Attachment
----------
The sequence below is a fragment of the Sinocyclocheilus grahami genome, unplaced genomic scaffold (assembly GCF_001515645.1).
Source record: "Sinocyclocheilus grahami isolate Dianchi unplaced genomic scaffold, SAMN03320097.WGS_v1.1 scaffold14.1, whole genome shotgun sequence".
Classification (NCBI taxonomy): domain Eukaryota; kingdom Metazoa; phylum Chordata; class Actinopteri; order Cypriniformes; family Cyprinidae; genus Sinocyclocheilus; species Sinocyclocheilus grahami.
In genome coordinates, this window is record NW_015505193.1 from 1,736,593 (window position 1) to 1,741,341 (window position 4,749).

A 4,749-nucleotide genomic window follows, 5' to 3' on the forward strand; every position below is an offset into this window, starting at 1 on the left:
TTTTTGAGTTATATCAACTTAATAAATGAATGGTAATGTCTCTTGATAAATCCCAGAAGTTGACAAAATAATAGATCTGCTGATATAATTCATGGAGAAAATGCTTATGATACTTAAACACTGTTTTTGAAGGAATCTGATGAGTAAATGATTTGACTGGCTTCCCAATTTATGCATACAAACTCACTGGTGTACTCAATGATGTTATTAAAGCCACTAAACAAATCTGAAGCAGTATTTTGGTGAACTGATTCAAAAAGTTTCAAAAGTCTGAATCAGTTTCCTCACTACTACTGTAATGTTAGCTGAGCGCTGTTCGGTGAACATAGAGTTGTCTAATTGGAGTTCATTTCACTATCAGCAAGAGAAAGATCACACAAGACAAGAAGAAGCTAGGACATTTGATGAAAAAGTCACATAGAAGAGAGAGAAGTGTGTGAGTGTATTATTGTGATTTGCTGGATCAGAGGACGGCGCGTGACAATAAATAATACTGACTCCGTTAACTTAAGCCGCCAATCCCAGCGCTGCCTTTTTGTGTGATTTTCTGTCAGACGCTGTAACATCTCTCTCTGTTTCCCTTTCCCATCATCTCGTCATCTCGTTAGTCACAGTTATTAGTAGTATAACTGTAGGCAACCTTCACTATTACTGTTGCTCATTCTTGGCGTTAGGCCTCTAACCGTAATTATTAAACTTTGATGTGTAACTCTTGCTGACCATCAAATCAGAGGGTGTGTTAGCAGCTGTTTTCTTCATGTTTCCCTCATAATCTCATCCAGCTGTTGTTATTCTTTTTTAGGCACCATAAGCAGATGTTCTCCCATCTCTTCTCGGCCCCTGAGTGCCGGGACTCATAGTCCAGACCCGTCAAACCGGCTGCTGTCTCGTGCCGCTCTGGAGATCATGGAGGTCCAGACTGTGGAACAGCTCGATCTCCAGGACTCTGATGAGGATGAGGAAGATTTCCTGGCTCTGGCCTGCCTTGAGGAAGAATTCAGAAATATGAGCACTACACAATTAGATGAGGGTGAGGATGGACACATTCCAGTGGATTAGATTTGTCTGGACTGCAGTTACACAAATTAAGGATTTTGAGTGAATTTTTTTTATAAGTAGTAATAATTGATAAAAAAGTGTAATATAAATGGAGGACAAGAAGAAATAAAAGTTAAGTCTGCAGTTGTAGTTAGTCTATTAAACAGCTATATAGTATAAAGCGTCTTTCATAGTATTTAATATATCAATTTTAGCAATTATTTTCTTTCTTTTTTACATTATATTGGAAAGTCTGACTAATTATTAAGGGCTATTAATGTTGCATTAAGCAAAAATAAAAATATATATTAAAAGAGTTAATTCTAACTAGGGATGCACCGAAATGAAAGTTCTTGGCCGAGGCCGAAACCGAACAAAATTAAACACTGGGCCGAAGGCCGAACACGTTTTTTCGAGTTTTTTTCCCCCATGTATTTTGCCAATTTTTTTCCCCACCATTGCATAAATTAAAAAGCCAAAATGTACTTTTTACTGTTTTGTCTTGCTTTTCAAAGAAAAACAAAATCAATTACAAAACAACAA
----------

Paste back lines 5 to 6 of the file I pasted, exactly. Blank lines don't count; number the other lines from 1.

A 4,749-nucleotide genomic window follows, 5' to 3' on the forward strand; every position below is an offset into this window, starting at 1 on the left:
TTTTTGAGTTATATCAACTTAATAAATGAATGGTAATGTCTCTTGATAAATCCCAGAAGTTGACAAAATAATAGATCTGCTGATATAATTCATGGAGAAAATGCTTATGATACTTAAACACTGTTTTTGAAGGAATCTGATGAGTAAATGATTTGACTGGCTTCCCAATTTATGCATACAAACTCACTGGTGTACTCAATGATGTTATTAAAGCCACTAAACAAATCTGAAGCAGTATTTTGGTGAACTGATTCAAAAAGTTTCAAAAGTCTGAATCAGTTTCCTCACTACTACTGTAATGTTAGCTGAGCGCTGTTCGGTGAACATAGAGTTGTCTAATTGGAGTTCATTTCACTATCAGCAAGAGAAAGATCACACAAGACAAGAAGAAGCTAGGACATTTGATGAAAAAGTCACATAGAAGAGAGAGAAGTGTGTGAGTGTATTATTGTGATTTGCTGGATCAGAGGACGGCGCGTGACAATAAATAATACTGACTCCGTTAACTTAAGCCGCCAATCCCAGCGCTGCCTTTTTGTGTGATTTTCTGTCAGACGCTGTAACATCTCTCTCTGTTTCCCTTTCCCATCATCTCGTCATCTCGTTAGTCACAGTTATTAGTAGTATAACTGTAGGCAACCTTCACTATTACTGTTGCTCATTCTTGGCGTTAGGCCTCTAACCGTAATTATTAAACTTTGATGTGTAACTCTTGCTGACCATCAAATCAGAGGGTGTGTTAGCAGCTGTTTTCTTCATGTTTCCCTCATAATCTCATCCAGCTGTTGTTATTCTTTTTTAGGCACCATAAGCAGATGTTCTCCCATCTCTTCTCGGCCCCTGAGTGCCGGGACTCATAGTCCAGACCCGTCAAACCGGCTGCTGTCTCGTGCCGCTCTGGAGATCATGGAGGTCCAGACTGTGGAACAGCTCGATCTCCAGGACTCTGATGAGGATGAGGAAGATTTCCTGGCTCTGGCCTGCCTTGAGGAAGAATTCAGAAATATGAGCACTACACAATTAGATGAGGGTGAGGATGGACACATTCCAGTGGATTAGATTTGTCTGGACTGCAGTTACACAAATTAAGGATTTTGAGTGAATTTTTTTTATAAGTAGTAATAATTGATAAAAAAGTGTAATATAAATGGAGGACAAGAAGAAATAAAAGTTAAGTCTGCAGTTGTAGTTAGTCTATTAAACAGCTATATAGTATAAAGCGTCTTTCATAGTATTTAATATATCAATTTTAGCAATTATTTTCTTTCTTTTTTACATTATATTGGAAAGTCTGACTAATTATTAAGGGCTATTAATGTTGCATTAAGCAAAAATAAAAATATATATTAAAAGAGTTAATTCTAACTAGGGATGCACCGAAATGAAAGTTCTTGGCCGAGGCCGAAACCGAACAAAATTAAACACTGGGCCGAAGGCCGAACACGTTTTTTCGAGTTTTTTTCCCCCATGTATTTTGCCAATTTTTTTCCCCACCATTGCATAAATTAAAAAGCCAAAATGTACTTTTTACTGTTTTGTCTTGCTTTTCAAAGAAAAACAAAATCAATTACAAAACAACAA